Ladies and Gentlemen:
Below is a synopsis of my friend, David Barton and his analysis of early education and the degree of academic rigor involved. While I have never met Mr. Barton, I consider him a friend. He speaks academic truth in this synopsis. Carefully read his thoughts about education in the 1800’s and see how tests from those days had much more academic rigor than we currently have. jim
Four Centuries of American Education by David Barton
America is now entering its fifth century of educating students. For every generation throughout the 17th, 18th, 19th, and 20th centuries, providing and obtaining a good education has been a major emphasis; it was that way when the first colonists arrived here four centuries ago, and that goal remains unchanged today in the 21st century. But by what standard should a good education be measured? While some would measure it only by technological advances, it should also be measured by the content a student has learned and by how well that student has been taught to think and to reason. Unfortunately, although the technological advances over the past fifty years have been significant, there is abundant evidence that the cognitive advances have lagged far behind.
Early Academic Standards
Consider, for example, some of the fourth grade questions from an 1862 geography test in Chicago public schools:
How many degrees of longitude are there?
How many degrees wide are the temperate zones?
What is a watershed?
While these questions were reflective of basic fourth grade knowledge in 1862, today this material is studied only in much higher grades, if at all. Consider also the basic math content of previous generations. Arithmetic was one of the most popular elementary math texts in early American schools; notice some of its questions:
I insured 2/3 of a shop worth $3600, and 4/5 of a house worth $6000, paying $126: what was the rate of insurance?
How much money must be given with nine $100 shares at 15% discount, in exchange for eight $100 bonds at 2% discount? 2
These were elementary math problems during the 1860s!
Consider also the math problems from an 1877 mental math text (that is, a text in which students solved the problems mentally no pencil or paper allowed):
A boat worth $864 of which 1/8 belonged to A, 1/4 to B, and the rest to C was lost; what loss did each sustain, it having been insured for $500?
On a farm, there are 60 animals horses, cows, and sheep; for each horse there are 3 cows, and for each cow there are 2 sheep: how many animals of each kind? 3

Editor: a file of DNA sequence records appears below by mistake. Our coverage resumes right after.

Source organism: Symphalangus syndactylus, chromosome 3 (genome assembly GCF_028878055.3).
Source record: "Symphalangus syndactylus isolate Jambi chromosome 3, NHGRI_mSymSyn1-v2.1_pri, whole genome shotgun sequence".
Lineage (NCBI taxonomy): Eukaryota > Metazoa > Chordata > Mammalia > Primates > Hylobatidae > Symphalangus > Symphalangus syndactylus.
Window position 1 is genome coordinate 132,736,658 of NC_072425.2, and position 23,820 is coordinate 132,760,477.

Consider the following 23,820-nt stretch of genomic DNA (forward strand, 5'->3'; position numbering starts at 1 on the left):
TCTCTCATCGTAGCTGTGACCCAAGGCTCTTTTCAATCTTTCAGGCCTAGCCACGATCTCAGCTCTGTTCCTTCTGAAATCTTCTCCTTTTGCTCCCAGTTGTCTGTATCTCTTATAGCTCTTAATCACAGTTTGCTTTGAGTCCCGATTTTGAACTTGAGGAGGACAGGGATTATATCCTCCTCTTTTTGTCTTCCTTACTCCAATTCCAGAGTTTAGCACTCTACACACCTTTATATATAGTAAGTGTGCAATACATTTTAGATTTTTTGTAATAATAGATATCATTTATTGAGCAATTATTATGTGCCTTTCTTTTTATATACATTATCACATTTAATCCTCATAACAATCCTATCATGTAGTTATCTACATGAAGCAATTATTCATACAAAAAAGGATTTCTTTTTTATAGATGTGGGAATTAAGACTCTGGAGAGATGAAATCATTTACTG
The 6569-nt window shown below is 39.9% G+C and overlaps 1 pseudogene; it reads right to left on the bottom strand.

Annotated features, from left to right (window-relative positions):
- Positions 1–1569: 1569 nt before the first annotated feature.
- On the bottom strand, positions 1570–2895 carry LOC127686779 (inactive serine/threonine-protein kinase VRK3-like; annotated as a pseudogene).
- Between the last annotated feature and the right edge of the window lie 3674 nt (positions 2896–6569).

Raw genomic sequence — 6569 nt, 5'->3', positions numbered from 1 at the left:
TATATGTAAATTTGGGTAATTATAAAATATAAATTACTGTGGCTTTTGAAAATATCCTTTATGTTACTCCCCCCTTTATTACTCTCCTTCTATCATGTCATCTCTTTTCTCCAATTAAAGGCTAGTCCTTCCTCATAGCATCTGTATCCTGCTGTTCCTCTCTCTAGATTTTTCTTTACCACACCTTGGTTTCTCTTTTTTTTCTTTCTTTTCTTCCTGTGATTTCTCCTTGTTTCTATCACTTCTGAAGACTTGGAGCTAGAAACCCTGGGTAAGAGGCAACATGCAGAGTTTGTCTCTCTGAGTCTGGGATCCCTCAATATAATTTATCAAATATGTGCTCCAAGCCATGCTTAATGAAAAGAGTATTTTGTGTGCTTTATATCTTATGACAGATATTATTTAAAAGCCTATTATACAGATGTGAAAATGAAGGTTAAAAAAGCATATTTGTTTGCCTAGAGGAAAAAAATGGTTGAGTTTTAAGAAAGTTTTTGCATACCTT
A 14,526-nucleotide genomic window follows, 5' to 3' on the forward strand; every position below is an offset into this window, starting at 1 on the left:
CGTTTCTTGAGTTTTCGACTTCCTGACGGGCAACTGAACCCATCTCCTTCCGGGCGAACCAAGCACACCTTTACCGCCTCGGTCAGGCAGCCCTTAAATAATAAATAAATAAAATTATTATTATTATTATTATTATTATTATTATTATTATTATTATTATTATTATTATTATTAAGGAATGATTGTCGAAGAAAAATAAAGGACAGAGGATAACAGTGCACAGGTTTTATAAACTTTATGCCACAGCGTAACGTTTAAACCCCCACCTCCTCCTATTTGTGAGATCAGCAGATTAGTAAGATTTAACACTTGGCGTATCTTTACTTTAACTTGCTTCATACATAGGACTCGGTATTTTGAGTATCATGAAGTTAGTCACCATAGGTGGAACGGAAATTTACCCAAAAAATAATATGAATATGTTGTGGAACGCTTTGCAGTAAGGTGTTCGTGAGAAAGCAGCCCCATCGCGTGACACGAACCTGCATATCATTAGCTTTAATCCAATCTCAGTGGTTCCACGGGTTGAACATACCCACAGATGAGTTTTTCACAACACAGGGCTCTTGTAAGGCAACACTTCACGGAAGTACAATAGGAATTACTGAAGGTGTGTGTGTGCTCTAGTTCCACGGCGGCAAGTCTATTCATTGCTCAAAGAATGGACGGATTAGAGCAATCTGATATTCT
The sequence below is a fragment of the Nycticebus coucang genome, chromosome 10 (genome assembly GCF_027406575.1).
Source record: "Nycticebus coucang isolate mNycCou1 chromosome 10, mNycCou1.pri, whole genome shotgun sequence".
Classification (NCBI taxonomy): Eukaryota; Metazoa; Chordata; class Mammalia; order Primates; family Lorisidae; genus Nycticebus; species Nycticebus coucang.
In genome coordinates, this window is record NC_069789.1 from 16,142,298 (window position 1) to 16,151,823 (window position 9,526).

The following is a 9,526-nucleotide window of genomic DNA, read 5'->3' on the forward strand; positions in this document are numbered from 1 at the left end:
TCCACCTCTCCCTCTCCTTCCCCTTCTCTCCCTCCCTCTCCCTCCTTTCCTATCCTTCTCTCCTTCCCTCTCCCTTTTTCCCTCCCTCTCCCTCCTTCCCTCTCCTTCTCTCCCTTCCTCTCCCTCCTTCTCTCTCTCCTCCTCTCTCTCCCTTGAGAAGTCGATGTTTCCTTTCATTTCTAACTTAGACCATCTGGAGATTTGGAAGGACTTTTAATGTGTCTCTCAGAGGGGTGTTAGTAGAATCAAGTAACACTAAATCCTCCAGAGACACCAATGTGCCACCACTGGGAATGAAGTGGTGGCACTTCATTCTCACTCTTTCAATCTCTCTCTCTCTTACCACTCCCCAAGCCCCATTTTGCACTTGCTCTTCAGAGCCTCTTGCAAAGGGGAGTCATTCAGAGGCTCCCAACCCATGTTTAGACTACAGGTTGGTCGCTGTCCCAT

If 7 men can do a piece of work in 4 days, in what time can it be done if 3 of the men leave when the work is half completed? 4
These were mental math problems for elementary students in 1877!
Consider the questions in an 1882 history text:
What is a writ of habeas corpus?
What is a bill of attainder?
What is an ex-post-facto law?
Enumerate the powers denied to the several States.
What are bills of credit?
How many of today’s elementary students or, for that matter, how many adults in this so-called modern and advanced age could answer these questions from a century ago?
One final example of the educational rigor of previous generations is illustrated by the Federalist Papers.
Written in 1787-1788 by three prominent Founding Fathers (James Madison, Alexander Hamilton, and John Jay) to explain why a federal Constitution was needed, even today this work is still considered the single most authoritative source on the intent of the Constitution.
A law professor in Alabama 7 currently requires his law students to read the Federalist Papers. And why not? Before those students can become attorneys, they will swear an oath to uphold the Constitution; so why not learn about the intent of the document they will swear to uphold? Those law students enrolled in graduate level studies regularly complain to him about the difficulty of reading that work.
He nods sympathetically and responds: “I understand. This book was not written for someone at your educational level; this book was written for the common, average, upstate New York farmer of 1787. Perhaps some day you will attain the educational level of those early New York farmers!”